2Tuberculosis Primary –selflimiting Infection in patients previously not exposed to M tuberculosis (under age 5 in the past, now common in adults also)Postprimary-progressiveReactivation and reinfection
4Manifestations of Primary TB are: Parenchymal diseaseLymphadenopathyMiliary diseasePleural Effusion
5Manifestations of Postprimary TB are: Upper lobe distributionCavityAbsence of adenopathyAirway involvement
6Human disease causing mycobacteria are more likely: Slow growingFast growing
7Mycobacteria – aerobic rods Categories by disease cause: 1.tuberculosis complex: causes human disease 2.nontuberculous or atypicalCategories by rate of growth: 1.rapid growing: < 7 days 2.slow growing:> 7 daysRapid: M.abscessus, M.fortiutum, M.chelonaeSlow: MTB, MAC, M.Kansasii
8Transmission Respiratory Desiccated bacilli remain airborne for long time – indoor close many months contact is necessary for transmissionLaryngeal, transbronchial, cavitary disease produce most bacilliVentillation reduces infectiousness
14TB mediastinal adenopathy is seen as part of Reactivation TBHIVPrimary TB usually in children
15TB mediastinal adenopathy is seen as part of Reactivation TBHIVPrimary TB usually in children
16TB Lymphadenopathy Central low attenuation Active disease Necrosis R hilar is most common
17PathogenesisTB bacilli in the body elicit acute inflammatory response – no symptomsMacrophages ingest bacilli and transport them to regional lymph nodesIf not contained in local LNs, hematogenous dissemination of bacilli occurs and usually is contained, if not, then: miliary, meningeal, GU, MSK
37Cavity vs cyst vs bullaCavity: Gas-filled space in an area of lung consolidation or mass or nodule produced by the expulsion of a necrotic part of the lesion via the bronchial tree; wall thickness variesCyst: wall thickness is 4 mm or lessBulla: wall thickness < 4 mmOften difficult to distinguish the 3Clin Microbiol Rev April; 21(2): 305–333
41CavityT bacilli grow in cavities which communicate with bronchi and spread infectionMDR bacilli grow in cavities exclusivelyHydrolytic enzymes break down lungTuberculosis Volume 89, Issue 4 , Pages , July 2009
65TB & HIV Clinical features depend on the severity immunosuppression Relatively intact cellular immunity = non– HIV-infected individuals- TB remains localized to the lung.HIV (CD4 T-lymphocyte count: <200/mm3), pulmonary TB with extra-pulmonary involvement: lymphadenitis, miliary
76The History of Tuberculosis The Hebrew word for phthisis or consumption (schachepheth) means to waste away occurs twice in the Bible:Leviticus 26:16I, in turn, will do this to you: I will appoint over you a sudden terror, consumption and fever that will waste away the eyes and cause the soul to pine away; also you will sow your seed uselessly, for your enemies will eat it up.Deuteronomy 28:22The Lord will smite you with consumption and with fever and with inflammation and with fiery heat and with the sword and with blight and with mildew and they will pursue you until you perish.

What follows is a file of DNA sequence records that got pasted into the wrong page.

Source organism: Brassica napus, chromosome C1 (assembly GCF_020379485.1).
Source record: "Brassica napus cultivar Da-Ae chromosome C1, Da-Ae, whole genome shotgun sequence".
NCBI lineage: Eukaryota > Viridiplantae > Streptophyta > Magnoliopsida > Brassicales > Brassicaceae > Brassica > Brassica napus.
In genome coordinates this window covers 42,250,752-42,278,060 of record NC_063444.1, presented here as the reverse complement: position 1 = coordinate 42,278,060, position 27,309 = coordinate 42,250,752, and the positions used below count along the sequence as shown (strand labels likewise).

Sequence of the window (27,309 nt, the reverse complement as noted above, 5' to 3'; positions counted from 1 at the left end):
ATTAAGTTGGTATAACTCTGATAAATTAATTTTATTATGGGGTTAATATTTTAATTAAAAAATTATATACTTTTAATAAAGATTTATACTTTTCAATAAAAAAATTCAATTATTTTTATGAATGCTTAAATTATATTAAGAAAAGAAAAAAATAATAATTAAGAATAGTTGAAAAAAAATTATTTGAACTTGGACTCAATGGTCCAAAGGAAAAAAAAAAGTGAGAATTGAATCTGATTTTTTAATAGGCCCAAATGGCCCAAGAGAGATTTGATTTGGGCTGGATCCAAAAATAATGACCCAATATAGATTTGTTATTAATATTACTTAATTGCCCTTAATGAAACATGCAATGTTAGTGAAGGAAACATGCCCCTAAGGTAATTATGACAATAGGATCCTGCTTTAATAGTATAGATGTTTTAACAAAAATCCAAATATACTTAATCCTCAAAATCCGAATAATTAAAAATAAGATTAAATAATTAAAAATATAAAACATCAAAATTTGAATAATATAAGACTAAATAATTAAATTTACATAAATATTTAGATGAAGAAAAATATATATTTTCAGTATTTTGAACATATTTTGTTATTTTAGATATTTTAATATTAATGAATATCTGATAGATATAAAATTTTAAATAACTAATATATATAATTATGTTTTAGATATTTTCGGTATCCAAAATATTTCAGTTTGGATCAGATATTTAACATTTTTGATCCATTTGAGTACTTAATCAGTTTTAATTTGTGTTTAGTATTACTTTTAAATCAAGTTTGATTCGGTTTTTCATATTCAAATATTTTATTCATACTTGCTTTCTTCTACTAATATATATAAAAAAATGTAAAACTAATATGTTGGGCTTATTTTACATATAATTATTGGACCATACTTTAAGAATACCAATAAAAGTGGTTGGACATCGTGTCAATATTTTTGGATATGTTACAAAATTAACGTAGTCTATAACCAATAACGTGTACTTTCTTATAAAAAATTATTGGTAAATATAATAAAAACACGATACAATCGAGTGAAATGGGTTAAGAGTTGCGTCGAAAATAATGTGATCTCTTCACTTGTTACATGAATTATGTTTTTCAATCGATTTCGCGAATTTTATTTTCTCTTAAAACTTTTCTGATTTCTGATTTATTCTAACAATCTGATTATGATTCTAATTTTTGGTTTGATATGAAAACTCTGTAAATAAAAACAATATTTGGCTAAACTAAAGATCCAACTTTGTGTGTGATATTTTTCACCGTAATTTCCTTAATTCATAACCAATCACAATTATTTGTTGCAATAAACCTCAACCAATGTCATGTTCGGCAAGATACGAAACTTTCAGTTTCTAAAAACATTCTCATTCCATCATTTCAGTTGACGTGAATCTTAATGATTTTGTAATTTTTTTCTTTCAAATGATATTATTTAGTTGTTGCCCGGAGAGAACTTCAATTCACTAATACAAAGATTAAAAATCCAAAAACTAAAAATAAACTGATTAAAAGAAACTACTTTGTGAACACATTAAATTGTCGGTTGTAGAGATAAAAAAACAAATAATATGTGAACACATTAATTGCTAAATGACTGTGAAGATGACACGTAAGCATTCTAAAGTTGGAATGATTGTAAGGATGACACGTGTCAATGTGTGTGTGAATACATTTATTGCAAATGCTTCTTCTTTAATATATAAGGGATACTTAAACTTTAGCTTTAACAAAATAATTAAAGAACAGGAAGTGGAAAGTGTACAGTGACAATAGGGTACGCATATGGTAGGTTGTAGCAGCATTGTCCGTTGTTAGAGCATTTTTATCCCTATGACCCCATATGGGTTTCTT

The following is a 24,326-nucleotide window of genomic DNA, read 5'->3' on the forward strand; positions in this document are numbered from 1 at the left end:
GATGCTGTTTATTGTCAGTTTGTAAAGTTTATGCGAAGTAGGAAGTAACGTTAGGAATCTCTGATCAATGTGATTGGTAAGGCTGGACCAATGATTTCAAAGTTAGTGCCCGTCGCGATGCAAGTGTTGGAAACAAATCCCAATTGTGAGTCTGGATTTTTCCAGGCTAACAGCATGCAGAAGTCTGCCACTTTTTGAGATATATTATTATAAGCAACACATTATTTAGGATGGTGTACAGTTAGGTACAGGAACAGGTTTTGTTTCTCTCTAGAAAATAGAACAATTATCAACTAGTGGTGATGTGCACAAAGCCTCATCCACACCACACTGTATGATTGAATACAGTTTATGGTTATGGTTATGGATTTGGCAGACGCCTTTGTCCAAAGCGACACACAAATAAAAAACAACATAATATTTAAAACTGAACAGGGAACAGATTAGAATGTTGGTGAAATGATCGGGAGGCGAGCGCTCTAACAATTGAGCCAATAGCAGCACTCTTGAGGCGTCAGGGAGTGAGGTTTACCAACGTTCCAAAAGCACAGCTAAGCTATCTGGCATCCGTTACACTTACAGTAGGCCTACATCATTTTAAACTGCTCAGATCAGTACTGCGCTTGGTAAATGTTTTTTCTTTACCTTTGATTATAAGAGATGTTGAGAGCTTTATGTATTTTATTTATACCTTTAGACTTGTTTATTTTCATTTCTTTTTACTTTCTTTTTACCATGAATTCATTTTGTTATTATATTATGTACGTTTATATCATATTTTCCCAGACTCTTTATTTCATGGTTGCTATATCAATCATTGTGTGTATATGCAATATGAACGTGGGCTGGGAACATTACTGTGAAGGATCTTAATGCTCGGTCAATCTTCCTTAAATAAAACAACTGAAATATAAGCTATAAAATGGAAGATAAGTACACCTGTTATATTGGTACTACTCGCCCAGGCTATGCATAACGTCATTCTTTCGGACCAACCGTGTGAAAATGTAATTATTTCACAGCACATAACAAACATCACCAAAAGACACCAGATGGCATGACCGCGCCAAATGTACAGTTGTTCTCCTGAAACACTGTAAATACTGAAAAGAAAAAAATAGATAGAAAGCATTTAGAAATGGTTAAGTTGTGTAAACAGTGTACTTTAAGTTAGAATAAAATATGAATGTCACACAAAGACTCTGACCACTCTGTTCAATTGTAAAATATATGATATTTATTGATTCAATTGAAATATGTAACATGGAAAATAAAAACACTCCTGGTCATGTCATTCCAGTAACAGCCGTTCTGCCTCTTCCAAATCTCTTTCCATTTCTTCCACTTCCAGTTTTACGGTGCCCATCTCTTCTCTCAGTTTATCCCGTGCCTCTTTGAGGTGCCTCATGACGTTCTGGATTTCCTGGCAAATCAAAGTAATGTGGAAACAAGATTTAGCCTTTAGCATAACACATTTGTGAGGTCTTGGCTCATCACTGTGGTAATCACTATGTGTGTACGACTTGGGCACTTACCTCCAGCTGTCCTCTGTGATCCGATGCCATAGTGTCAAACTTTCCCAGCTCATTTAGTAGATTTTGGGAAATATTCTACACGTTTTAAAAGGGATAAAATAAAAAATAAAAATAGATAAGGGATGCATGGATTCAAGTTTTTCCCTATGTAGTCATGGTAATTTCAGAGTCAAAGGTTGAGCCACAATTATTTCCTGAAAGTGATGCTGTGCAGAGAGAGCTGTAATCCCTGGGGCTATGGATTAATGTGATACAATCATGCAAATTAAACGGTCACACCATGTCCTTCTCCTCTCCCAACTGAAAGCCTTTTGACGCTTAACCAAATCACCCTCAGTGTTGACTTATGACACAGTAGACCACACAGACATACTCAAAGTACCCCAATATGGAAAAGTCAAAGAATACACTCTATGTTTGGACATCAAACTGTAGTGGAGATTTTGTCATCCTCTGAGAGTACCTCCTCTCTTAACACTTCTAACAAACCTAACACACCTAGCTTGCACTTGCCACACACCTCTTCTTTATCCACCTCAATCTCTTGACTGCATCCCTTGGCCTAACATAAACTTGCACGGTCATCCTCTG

77The History of Tuberculosis By 1650 consumption was the leading cause of mortality and became a reference in some of Shakespeare's plays- one of the consumptive lovers, in "Much A Do About Nothing" , as well as scrofula in "Macbeth"
78The History of Tuberculosis Early attempts at treatment can be found throughout historyGreeks believed cutting off cool air eventuated in a burning up of the tissuesRomans put importance of dietHebrews control disease from diet to the destruction of clothingEarly "cures" from physiciansWarm sea airMilk from pregnant womenSeaweed placed under the pillowCold bathsDeep breathing
79The History of Tuberculosis The first breakthrough came when German bacteriologist named Robert Koch isolated the infectious agent known as tuberculosis bacteria or tubercle bacilli in He was later awarded the Nobel Prize for physiology or medicine in 1905
80The History of Tuberculosis The first sanatorium opened in 1854 in Gorbersdorf, Germany. Sick patients were given wholesome food and plenty of fresh air. This became the modern way to fight the disease. The sanatoriums provided medical care for almost 100 years and became one of the most remarkable and unique periods of medical care in history.By 1889 in the USA the National Tuberculosis Association fully realized that TB was distinctly preventable and not directly inheritedNo real progress was made until new antibiotics were used betweenIt has taken almost three thousand years to understand the full nature of Tuberculosis
82ReferencesJoshua Burrill, Christopher J. Williams, Gillian Bain, Gabriel Conder, Andrew L. Hine, Rakesh R. Misra RadioGraphics, 2007, Vol.27: , /rgSantiago Enrique Rossi, Tomas Franquet, Mariano Volpacchio, Ana Giménez, Gabriel Aguilar RadioGraphics, 2005, Vol.25:JR Cohen, JK Amorosa, PR Smith –The air-fluid level in cavitary pulmonary TB, Radiology, radiologyJK Amorosa, PR Smith, JR Cohen, C Ramsey… - …, Tuberculous mediastinal lymphadenitis in the adult1978 – radiologyMedscape Tuberculosis (TB), a multisystemic disease ….JK Amorosa….
83Famous people who had TB Gaius Valerius Catullus (ca. 84 BC – ca. 54 BC), Roman poetBronte sistersElizabeth Barrett BrowningAlbert CamusAnton ChekhovMaxim GorkyFranz KafkaEugene O'NeillEugene O'NeillMolièreRobert Louis StevensonDylan ThomasVoltairePaul GauguinAmedeo ModiglianiFrédéric ChopinNiccolò PaganiniIgor StravinskyCardinal RichelieuSimón Bolívar
84Opera, Theatre, Novels - TB Puccini: La bohemeVerdi: La TraviataThomas Mann: The Magic MountainVictor Hugo: Les MiserablesUpton Sinclair: The JungleJohnny Nolan: A Tree Grows in BrooklynW.Somerset Maugham: SanatoriumFrank McCourt: Angela’s Ashes